Journalist and podcaster speaks on truth and reconciliation through podcasting
This articles contains mentions of the residential school system.
As part of UVic’s University Librarian Public Lecture series, critically acclaimed Cree journalist and podcaster, Connie Walker, gave a lecture and participated in a panel discussion at the First People’s House leading up to National Day for Truth and Reconciliation.
With over 100 people at the venue, Walker discussed her work behind her brand new podcast Stolen: Surviving St. Michael’s (2022). She talked about her journey that began last May when she learned of a story about her late father who, after pulling over a vehicle due to suspicions of drunk driving, was unexpectedly confronted with a ghost from his past — a residential school priest.
“It made me realize that despite all of my reporting on residential schools, I didn’t know anything about my dad’s experience. I didn’t know where he went or for how long,” says Walker, in a twitter thread.
Walker took the audience through a journey of her life — as a CBC journalist of 20 years, she recounted the attitudes and microaggressions that she experienced as an Indigenous journalist. The room was silent, with people shaking their heads in disbelief at the blatant discrimination she described.
In her reporting in the past few years, Walker has been learning about the impacts of trauma, about Post Traumatic Stress Disorder, and she’s learned that it’s not something that can be outrun –– that one way to heal is to face it head on. That’s why she decided to investigate her dad’s story.
“Even though I’d spent years reporting on Indigenous issues and inter-generational effects of residential schools, I had never connected the dots in my own life and my own family,” said Walker in her lecture.
Since last August, she’s been investigating the St. Michael’s Indian Residential School in Duck Lake, Saskatchewan, with the intention to find the priest who her dad pulled over that night.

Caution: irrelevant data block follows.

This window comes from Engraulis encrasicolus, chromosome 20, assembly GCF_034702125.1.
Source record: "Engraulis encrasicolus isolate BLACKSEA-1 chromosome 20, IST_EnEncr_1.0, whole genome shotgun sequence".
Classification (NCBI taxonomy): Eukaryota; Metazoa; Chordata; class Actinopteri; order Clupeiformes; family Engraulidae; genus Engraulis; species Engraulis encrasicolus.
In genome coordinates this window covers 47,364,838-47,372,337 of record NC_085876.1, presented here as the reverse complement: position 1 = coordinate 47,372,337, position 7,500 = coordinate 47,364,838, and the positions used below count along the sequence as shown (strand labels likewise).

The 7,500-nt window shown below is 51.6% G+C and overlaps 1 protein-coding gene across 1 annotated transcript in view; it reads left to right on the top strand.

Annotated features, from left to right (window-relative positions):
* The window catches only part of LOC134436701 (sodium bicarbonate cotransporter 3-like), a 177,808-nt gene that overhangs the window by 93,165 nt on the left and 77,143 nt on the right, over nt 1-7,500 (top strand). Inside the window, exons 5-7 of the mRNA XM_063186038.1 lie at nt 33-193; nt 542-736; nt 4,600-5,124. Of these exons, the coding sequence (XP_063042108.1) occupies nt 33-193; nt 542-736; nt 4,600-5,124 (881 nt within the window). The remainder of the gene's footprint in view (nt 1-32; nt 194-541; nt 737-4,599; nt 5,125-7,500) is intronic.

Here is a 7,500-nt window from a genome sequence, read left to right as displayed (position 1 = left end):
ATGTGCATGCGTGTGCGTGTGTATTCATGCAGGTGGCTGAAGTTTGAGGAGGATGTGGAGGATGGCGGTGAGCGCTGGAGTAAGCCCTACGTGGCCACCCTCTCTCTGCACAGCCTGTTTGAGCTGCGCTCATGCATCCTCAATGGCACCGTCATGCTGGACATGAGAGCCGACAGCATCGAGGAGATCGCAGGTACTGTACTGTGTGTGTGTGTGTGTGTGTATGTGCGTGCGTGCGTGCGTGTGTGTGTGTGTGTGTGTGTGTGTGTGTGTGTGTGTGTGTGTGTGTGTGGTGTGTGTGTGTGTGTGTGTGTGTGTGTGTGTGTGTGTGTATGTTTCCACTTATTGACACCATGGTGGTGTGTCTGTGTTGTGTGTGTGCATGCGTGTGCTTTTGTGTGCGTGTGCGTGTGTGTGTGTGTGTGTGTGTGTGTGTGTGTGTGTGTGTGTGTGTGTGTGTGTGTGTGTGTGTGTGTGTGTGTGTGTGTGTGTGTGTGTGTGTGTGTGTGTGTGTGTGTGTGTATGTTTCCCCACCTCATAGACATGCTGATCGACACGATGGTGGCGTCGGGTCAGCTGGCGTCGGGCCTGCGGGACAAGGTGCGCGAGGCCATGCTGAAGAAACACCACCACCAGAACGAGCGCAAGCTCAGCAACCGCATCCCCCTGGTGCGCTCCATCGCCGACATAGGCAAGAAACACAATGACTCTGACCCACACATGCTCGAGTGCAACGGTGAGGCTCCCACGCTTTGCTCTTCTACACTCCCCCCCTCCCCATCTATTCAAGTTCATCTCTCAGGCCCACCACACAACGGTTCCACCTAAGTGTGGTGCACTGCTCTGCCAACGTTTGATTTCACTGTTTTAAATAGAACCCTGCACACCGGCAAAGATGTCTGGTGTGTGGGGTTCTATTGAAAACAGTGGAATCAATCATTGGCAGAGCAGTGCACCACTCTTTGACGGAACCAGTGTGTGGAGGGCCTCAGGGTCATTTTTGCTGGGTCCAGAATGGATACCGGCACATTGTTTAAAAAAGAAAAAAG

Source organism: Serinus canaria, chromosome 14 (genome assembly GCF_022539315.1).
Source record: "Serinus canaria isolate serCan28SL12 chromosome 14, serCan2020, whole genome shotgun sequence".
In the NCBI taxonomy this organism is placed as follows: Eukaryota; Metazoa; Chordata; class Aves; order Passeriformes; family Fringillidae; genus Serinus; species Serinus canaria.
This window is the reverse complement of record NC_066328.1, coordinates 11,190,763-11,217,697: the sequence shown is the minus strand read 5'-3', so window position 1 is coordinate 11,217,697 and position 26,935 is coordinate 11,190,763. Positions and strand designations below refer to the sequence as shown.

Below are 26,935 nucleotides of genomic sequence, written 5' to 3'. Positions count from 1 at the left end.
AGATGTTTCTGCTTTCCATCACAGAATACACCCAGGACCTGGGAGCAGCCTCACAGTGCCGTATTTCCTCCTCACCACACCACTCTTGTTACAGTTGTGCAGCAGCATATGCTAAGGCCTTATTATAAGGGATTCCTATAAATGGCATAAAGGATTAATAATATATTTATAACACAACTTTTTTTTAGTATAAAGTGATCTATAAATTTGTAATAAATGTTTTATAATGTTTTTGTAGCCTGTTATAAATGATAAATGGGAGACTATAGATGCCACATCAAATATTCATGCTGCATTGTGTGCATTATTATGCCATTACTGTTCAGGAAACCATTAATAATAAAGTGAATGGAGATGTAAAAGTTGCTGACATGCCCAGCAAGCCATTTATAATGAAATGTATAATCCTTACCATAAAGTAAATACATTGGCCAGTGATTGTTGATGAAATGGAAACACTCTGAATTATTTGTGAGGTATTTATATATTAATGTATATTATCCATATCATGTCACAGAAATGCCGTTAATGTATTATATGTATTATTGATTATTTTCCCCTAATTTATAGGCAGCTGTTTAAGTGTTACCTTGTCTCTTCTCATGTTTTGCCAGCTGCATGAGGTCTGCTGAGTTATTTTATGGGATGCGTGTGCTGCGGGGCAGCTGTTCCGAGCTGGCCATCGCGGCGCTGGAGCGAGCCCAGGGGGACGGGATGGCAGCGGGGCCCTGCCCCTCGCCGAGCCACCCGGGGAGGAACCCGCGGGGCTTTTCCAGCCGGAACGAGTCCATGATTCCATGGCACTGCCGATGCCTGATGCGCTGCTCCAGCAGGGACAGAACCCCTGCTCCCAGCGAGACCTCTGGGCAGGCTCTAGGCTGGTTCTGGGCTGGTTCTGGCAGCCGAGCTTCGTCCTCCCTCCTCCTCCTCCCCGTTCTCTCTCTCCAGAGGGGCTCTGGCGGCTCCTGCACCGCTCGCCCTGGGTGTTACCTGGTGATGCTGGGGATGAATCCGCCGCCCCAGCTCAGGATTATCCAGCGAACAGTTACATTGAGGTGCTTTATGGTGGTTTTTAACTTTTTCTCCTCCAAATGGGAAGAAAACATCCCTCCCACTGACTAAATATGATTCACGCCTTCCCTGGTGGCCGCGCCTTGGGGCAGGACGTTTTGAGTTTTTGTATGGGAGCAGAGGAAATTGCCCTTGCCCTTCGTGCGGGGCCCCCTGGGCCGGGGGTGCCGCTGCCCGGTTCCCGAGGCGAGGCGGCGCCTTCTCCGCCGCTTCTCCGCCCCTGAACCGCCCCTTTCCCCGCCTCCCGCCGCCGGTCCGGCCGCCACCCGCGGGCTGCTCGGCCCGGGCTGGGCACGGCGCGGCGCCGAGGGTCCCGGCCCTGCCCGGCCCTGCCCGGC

St. Michael’s opened in 1894 and was one of the last residential schools to close in 1996.
Beyond the investigation into her own father’s experience, Walker spoke of trying to find other survivors who also went to St. Michael’s.
“When we created the podcast, in episode four, we tried to interview as many survivors as we could from St. Michael’s,” said Walker. “We wanted their voices and memories to reconstruct the school in a way. And to help us understand the truth about what they went through there. We interviewed 28 survivors.”
For Walker, what started as an investigation about her dad’s past ended up becoming something much bigger.
She described the process of looking into the Independent Assessment Process (IAP) as part of the Indian Residential School Settlement. The IAP is a “claimant-centered, non-adversarial, out-of-court process for the resolution of claims of sexual abuse, serious physical abuse, and other wrongful acts suffered at Indian Residential Schools.”
“[Residential school survivors] were essentially reporting thousands of crimes, crimes committed against them as children, but no one was charged through the IAP because it wasn’t a criminal process,” said Walker. “It was designed to offer financial compensation and to keep the findings hidden.”
Walker said that those “records are sealed to this day to protect the privacy of survivors, but as a result, the privacy of alleged abusers has also been protected. And all those records will be destroyed in five years, unless survivors ask for those records to be saved.”
“I feel so much regret that I didn’t do this sooner, because the window to document this truth is shrinking … and the window for accountability is also shrinking,” she said.
However, Walker is grateful to help others learn the truth about what her father and other survivors from St. Michael’s endured. For her, these stories are crucial to understand before talking about reconciliation.
Walker’s eight-episode podcast series Stolen: Surviving St. Michael’s (2022) can be listened to exclusively on Spotify.